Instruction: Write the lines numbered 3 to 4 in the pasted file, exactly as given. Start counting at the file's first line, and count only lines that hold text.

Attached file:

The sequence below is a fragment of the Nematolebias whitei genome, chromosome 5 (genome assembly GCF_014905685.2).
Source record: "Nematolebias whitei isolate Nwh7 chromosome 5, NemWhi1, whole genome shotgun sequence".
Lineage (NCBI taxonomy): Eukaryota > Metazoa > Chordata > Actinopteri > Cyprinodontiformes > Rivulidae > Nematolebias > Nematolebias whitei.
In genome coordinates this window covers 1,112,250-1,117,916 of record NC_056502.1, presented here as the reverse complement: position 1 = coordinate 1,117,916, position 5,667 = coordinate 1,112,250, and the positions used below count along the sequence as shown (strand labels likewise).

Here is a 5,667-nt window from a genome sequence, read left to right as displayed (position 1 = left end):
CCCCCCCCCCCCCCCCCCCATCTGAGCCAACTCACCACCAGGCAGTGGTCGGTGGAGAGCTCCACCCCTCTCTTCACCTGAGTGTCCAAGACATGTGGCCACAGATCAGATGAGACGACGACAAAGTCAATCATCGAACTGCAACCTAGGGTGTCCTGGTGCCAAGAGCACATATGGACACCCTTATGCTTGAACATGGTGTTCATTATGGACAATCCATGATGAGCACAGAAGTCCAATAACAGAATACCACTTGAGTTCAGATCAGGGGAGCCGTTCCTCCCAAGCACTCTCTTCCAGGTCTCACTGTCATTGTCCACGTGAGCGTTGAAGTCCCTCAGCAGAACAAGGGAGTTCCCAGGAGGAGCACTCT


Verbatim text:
Lineage (NCBI taxonomy): Eukaryota > Metazoa > Chordata > Actinopteri > Cyprinodontiformes > Rivulidae > Nematolebias > Nematolebias whitei.
In genome coordinates this window covers 1,112,250-1,117,916 of record NC_056502.1, presented here as the reverse complement: position 1 = coordinate 1,117,916, position 5,667 = coordinate 1,112,250, and the positions used below count along the sequence as shown (strand labels likewise).